Thursday, July 27, 2006

CHURCH HISTORY: Catching up on my reading with a 48 year-old copy of The Sword of the Lord

That's right, I have a copy paper box full of ancient issues of The Sword of the Lord (The Sword of the Lord still has an online presence here. For those of you who are not familiar with TSOTL, go here.)

I've decided to post excerpts on a few gems of the past every so often; this morning's offering is about two articles which are joined at the hip: "Roddy Denounces Bible-Believers," by Dr. Arno Q. Weniger (below the fold); and "Another Fundamentalist Joins Shocking Unbelief," by the editor, John R. Rice (page two).

Both center on an October 1, 1958, article by Sherman Roddy in Christian Century. Roddy was a Church History professor at the Conservative Baptist's Denver Seminary, in the 50s until his views became public ... his father was a tenured professor at Fuller in Pasadena at the time. Roddy ended up a liberal assistant minister at a Denver Presbyterian Church.

Keep in mind that the big Baptist splits were a thing of the past at this point, yet the rancor and vitriol between "modernists" and "fundies" remained as dangerous as Pompeii three days after Vesuvius' temper tantrum. The Sword was a main paper for the fundamentalists of the day. Also remember that the CBA's Denver Seminary was considered a fundamentalist seminary in its early days.

The quotes which follow pertain to personalities only ... remember this was 1958, only nine years after Billy Graham's first Los Angeles Crusade. The focus of the paper is clearly anti-modernist as it continues to be at this time.
The article by Sherman Roddy is not especially worthy of comment, except that it shows what happens to a man who becomes ashamed of the term "fundamentalist" and then calls himself a "new evangelical" and then finally lands in total unbelief, and as the enemy of Bible Christianity. The article has so little of intelligence or reason or spiritual sensitivity that it is amazing that even The Christian Century would publish it. It seems to be written by a spiritually sick man, a frustrated and vengeful man. The language is not Christian language but the language of infidels.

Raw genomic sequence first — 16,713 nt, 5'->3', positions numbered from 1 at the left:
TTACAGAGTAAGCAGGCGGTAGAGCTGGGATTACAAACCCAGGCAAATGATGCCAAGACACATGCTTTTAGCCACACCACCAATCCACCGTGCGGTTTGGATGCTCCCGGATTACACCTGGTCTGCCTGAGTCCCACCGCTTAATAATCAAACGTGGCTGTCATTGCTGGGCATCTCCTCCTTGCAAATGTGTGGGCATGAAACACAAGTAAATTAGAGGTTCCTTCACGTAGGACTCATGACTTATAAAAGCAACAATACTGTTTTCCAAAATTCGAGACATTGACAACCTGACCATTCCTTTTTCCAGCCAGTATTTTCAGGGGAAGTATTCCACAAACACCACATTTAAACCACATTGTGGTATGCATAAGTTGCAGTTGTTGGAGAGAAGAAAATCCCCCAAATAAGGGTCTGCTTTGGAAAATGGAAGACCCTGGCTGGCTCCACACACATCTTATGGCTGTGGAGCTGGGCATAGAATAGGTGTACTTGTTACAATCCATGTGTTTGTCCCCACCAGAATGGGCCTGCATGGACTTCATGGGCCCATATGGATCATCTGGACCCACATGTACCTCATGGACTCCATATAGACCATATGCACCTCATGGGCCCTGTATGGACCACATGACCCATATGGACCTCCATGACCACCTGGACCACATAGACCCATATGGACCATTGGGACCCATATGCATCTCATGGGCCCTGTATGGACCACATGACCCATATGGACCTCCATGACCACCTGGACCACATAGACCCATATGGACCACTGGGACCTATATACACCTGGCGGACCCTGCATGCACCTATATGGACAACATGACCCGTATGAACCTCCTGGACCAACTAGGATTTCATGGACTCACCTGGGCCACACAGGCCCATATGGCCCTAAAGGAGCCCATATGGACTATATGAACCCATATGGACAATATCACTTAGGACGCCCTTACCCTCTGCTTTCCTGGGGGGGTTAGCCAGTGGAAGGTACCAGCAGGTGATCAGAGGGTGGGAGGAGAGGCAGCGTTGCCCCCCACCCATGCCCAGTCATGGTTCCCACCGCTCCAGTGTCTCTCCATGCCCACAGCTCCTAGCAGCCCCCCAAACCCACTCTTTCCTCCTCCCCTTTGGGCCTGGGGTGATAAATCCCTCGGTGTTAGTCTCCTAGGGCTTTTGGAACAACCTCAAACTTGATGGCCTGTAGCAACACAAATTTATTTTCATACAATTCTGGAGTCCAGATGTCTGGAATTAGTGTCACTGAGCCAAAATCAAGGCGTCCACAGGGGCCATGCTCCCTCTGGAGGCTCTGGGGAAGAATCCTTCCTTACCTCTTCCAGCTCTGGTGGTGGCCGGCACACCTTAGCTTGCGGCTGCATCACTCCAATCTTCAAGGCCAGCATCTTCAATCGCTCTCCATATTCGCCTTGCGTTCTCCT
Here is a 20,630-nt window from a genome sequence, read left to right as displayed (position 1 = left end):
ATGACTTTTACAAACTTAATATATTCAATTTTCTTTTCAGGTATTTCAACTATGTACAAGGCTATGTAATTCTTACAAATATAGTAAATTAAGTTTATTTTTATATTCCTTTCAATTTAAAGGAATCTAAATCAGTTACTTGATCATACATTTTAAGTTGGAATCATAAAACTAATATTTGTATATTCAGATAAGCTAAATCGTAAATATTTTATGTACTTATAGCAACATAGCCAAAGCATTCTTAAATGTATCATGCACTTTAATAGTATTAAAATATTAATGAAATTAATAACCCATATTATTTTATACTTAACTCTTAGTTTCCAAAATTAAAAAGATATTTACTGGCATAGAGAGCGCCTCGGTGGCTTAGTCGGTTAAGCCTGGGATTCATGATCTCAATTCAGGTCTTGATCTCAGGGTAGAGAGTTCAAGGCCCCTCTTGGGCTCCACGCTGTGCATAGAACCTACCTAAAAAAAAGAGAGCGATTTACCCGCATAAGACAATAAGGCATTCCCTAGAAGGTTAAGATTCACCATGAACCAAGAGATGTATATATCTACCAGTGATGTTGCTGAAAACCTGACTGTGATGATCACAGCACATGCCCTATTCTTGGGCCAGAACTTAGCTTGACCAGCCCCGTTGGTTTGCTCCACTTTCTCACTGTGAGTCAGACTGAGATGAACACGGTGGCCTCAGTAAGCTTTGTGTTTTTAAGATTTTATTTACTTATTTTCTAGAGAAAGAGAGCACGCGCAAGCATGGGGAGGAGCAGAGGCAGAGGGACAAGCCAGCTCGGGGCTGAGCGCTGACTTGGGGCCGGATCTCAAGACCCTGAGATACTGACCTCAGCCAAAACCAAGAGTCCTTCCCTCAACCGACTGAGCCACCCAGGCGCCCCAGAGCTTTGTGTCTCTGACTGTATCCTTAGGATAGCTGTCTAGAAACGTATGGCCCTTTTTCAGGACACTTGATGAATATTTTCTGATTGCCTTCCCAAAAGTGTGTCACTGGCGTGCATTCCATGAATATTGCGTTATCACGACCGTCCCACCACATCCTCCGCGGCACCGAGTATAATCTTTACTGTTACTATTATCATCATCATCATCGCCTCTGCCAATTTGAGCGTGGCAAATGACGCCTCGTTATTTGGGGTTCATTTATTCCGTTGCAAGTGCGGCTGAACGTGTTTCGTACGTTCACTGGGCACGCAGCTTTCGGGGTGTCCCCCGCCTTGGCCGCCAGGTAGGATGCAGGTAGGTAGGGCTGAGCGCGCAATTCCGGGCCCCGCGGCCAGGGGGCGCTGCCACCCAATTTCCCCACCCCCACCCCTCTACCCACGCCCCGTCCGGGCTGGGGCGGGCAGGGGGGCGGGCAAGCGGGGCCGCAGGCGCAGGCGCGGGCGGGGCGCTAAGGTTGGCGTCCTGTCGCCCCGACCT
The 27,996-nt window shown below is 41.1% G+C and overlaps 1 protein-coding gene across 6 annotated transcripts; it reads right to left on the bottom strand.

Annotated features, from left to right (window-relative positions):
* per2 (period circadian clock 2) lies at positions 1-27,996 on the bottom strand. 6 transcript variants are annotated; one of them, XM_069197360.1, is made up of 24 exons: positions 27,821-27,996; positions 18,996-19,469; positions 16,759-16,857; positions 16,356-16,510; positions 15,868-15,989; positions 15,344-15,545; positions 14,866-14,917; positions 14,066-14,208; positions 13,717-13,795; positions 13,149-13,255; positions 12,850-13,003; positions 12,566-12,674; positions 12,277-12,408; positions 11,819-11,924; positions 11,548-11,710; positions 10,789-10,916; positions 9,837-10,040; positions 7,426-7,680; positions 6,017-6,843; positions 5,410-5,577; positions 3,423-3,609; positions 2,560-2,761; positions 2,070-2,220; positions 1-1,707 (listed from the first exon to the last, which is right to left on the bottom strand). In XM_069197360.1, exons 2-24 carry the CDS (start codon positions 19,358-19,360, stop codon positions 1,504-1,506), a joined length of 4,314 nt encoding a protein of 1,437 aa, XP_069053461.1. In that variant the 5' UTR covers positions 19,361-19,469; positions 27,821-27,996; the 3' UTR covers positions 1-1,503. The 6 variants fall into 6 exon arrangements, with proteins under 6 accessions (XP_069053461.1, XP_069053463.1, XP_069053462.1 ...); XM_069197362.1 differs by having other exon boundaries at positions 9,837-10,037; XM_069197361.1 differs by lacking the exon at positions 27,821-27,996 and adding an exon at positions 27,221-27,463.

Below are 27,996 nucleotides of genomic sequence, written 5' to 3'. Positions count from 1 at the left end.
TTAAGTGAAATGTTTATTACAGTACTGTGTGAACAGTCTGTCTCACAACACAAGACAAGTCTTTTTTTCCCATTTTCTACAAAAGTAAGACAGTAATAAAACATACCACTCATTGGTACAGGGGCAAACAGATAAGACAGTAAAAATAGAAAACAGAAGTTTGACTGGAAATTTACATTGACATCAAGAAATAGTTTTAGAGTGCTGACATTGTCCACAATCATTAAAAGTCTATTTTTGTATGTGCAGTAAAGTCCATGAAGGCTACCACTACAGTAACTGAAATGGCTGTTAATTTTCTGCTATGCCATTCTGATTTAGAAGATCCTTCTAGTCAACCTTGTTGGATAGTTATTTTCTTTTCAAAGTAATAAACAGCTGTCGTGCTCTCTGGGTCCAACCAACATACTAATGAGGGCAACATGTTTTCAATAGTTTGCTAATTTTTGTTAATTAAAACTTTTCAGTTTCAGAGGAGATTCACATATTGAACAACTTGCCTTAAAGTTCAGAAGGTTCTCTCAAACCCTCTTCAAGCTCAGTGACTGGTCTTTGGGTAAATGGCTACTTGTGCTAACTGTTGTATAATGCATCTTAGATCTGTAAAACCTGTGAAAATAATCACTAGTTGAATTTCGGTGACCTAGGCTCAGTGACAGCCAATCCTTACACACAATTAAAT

Certainly their take on The Christian Century was prophetic.
Roddy is a graduate of Wheaton College.
Again and again, they couldn't resist taking a dig at Wheaton and Fuller (though the latter may have been prophetic).
[Roddy] speaks as an "insider" of the "young intellectuals," self-styled, who form the "new evangelical" movement, largely developed through the leadership of Dr. Carl Henry, who was then teaching at Wheaton College, now editor of Christianity Today; of Robert Walker, a little ahead of him in Wheaton College, but who lives in Wheaton and edits Christian Life magazine; and Dr. Billy Graham, only slightly ahead of Sherman Roddy and his contemporary in Wheaton College.
Robert Walker is not well known but the contributions of both Henry and Graham are well known.
But lest someone should think I was unfair in this matter; the reader must remember that Dr. Harold Ockenga, then the president of Fuller Seminary, organized and brought into being this of the "new evangelicals," as he boasts .... Dr. Billy Graham, the evangelist of the "new evangelicals," as he is openly named by articles in Christian Life and Christianity Today, has recently joined the board of Fuller Seminary and Dr. Fuller ... has recently acclaimed this "new alliance."
Clearly, those whom Evangelicals might consider our theological fathers were held in low esteem in the late 50s. In fact, somewhere I have an issue of The Sword in which one author points to Bill Graham as "the anti-Christ." I'll have to find it and post on it at a latter date.
We consider this article quite authoritative, since Denver Seminary is widely regarded as a center of the new evangelicalism. Fundamentalists recall that one of the earliest proponents of the New Evangelicalism was Denver's president, Dr. Vernon C. Grounds whose able defense of the new "ism" was published in Donald Grey Barnhouse's Eternity Magazine, February, 1956, under the title, "The Nature of Evangelicalism."
Vernon Grounds was an active editor at Moody Monthly during my first few years as a Christian and while I attended Talbot Theological Seminary in the 80s. If if hadn't been for the likes of him and Barnhouse, Ockenga, Henry, Graham, Torrey, McGee, and others I would have been considerable deficient in my biblical knowledge today. I bless them for helping to this helpless middle-aged seminary student.

Rice contends Grounds and the others were wolves in sheep's clothing, a charge that is being leveled at far too many of our brethren today.

Even the early version of my alma mater, BIOLA receives some serious knocks from the descendants of early fundamentalism.
Who are you to judge the servant of another? To his own master he stands or falls; and he will stand, for the Lord is able to make him stand.
Romans 14:4
One thing is certain to me - the fundies of that day couldn't distinguish between a modernist (liberal) and an evangelical; that fact hurt them publicly. Almost five decades later another type of fundamentalism is rearing its ugly head and likewise can't distinguish between true liberals and latter-day evangelicals.

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